7.5. We will continue to repeat this exercise annually, as a quality assurance exercise, to confirm that further amendments remain minimal. Despite the fact that only a very small proportion of records are amended following their original submission to the Scottish Government, it is important for National Statistics purposes that time series comparisons between 2013-14 to 2017-18 are on a like-for-like basis. As such the 2013-14 to 2016-17 data used in this bulletin remains that which was submitted in April 2014, April 2015, April 2016 and April 2017 respectively, to ensure this is consistent with the timetable being followed for the submission of data for 2017-18 (i.e. the same amount of time has elapsed for amendments to records for the four reporting years based on ScOMIS).
7.6. This analysis demonstrates that a more up-to-date set of figures are available from ScOMIS for 2013-14, 2014-15, 2015-16 and 2016-17 than is included in this National Statistics publication. Given this, we asked the Scottish Crime Recording Board to assess whether any amendment to our revisions policy should be made before the 2015-16 publication. In light of the minimal level of change following the original submission of data, the Board concluded in December 2015 that no changes were necessary to our revisions policy as our current approach was simple to understand and kept open the possibility of future publications coming out earlier in the year.
7.7. Information on the data source used in the Recorded Crime bulletin series and supporting metadata can be found in the Data Sources and Suitability document which is available via the following link: http://www.gov.scot/Topics/Statistics/Browse/Crime-Justice/DataSource/RecordedCrimeSandS.
7.8. The main Scottish Government Statement of Administrative Sources covers all sources of administrative data used by Scottish Government statisticians. This statement can be found on the Scottish Government website at: http://www.gov.scot/Topics/Statistics/About/StatementAdminSources.
7.9. A separate statement of administrative source is available for Police statistics via the following link:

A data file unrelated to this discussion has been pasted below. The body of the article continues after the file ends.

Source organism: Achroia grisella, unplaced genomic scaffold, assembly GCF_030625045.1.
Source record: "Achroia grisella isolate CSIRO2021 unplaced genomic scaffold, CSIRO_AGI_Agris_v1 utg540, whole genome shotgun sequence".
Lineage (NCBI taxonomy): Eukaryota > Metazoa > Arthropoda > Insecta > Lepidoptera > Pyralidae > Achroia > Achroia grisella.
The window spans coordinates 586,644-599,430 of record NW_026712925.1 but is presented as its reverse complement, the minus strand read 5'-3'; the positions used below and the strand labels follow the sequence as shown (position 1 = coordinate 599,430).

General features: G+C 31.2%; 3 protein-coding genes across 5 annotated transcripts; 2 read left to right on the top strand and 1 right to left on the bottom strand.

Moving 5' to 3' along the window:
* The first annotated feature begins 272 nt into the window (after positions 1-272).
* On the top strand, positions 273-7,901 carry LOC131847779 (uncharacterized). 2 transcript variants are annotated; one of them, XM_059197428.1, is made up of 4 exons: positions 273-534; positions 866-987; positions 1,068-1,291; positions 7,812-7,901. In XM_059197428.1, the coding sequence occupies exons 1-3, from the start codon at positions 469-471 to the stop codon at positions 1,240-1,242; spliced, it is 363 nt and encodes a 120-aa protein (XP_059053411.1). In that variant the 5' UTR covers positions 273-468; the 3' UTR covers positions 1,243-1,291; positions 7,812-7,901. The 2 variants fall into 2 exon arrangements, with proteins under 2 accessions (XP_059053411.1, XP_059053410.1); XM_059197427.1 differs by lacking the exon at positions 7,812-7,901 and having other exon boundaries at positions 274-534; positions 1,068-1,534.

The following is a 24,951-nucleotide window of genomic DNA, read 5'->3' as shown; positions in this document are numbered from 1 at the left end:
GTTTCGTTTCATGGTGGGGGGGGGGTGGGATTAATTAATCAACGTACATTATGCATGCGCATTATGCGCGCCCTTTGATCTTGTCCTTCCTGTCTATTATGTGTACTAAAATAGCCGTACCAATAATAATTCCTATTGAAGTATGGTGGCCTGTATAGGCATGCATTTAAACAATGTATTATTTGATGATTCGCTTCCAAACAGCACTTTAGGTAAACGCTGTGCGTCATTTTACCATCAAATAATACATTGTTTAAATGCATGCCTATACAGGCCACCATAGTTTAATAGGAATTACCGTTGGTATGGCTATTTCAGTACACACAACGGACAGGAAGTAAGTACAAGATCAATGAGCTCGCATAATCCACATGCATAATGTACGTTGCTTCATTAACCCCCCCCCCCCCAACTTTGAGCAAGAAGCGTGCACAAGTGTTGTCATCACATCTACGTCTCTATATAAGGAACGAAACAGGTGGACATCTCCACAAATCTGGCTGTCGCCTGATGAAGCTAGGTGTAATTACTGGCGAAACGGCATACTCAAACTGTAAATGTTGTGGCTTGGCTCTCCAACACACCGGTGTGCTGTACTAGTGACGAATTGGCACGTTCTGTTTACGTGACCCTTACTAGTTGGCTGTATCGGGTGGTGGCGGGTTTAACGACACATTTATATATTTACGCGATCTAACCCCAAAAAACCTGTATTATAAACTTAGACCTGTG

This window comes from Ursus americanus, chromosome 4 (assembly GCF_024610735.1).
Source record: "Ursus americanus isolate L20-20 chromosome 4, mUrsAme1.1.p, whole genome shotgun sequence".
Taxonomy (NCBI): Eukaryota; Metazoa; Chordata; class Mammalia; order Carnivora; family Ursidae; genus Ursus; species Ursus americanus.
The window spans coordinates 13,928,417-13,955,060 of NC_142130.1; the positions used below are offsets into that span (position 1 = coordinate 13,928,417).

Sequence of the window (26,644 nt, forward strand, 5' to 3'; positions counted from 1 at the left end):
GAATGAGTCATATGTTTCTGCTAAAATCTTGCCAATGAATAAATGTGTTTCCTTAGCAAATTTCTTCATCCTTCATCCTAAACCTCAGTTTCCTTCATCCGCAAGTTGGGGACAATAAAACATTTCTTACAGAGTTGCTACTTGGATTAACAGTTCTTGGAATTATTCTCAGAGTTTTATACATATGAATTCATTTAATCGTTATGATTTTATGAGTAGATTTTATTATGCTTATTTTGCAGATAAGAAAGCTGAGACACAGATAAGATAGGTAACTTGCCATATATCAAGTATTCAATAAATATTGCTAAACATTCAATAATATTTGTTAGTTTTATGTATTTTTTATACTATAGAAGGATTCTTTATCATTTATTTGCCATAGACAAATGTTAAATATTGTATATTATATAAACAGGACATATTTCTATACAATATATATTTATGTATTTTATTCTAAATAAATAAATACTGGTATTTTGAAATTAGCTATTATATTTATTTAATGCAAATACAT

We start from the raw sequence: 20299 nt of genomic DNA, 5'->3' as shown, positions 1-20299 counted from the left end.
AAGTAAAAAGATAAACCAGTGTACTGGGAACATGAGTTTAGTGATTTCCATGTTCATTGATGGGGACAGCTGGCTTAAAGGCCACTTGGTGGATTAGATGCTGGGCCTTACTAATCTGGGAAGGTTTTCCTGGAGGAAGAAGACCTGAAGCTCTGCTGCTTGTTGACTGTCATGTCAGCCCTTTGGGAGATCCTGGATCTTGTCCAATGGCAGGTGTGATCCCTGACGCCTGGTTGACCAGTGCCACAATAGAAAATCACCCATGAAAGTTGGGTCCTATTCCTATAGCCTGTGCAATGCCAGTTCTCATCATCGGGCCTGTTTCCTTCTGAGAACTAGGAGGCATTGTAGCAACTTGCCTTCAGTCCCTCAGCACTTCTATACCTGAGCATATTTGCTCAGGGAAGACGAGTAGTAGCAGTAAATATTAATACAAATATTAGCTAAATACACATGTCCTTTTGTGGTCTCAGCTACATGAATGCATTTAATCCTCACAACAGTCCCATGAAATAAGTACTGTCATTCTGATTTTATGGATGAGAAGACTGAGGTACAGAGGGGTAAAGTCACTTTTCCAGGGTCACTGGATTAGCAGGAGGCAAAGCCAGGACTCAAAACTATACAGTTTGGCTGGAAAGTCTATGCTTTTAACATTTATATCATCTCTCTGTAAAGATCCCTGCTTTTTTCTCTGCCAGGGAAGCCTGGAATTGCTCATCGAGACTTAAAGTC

7.10. Information is collected from the British Transport Police and the Ministry of Defence Police, but these figures have not been included in the main body of this bulletin. Thus, the following crimes and offences were recorded in addition to those referred to throughout this bulletin:
Table 13: Crimes and offences recorded by the British Transport Police and the Ministry of Defence Police, and cleared up13, as a percentage of those recorded, Scotland, 2017-18
|Number & Percentage|
|Crimes||Crime clear up rate||Offences||Offences clear up rate|
|Total recorded by British Transport Police and Ministry of Defence Police||1,517||41.1%||3,721||37.3%|
Please see Notes for Tables at end of Chapter 6.
In 2015 Her Majesty’s Inspectorate of Constabulary in Scotland (HMICS) published Crime Audit, British Transport Police, Scotland Division. HM Inspector of Constabulary for Scotland at that time, Derek Penman, said: “The results of our audit provide clear evidence that BTP’s Scotland Division crime recording processes are effective, ensuring the correct application of crime recording standards and counting rules’’. Further information on the Audit is available via the following link:
Data publication in Police Scotland Quarterly Management Information Reports:
7.11. In addition to the National Statistics, Police Scotland publish management information on the number of crimes and offences recorded by the police. This is presented within their Quarterly Management Information Reports, which are available from the ‘Our Performance’ section of Police Scotland’s website: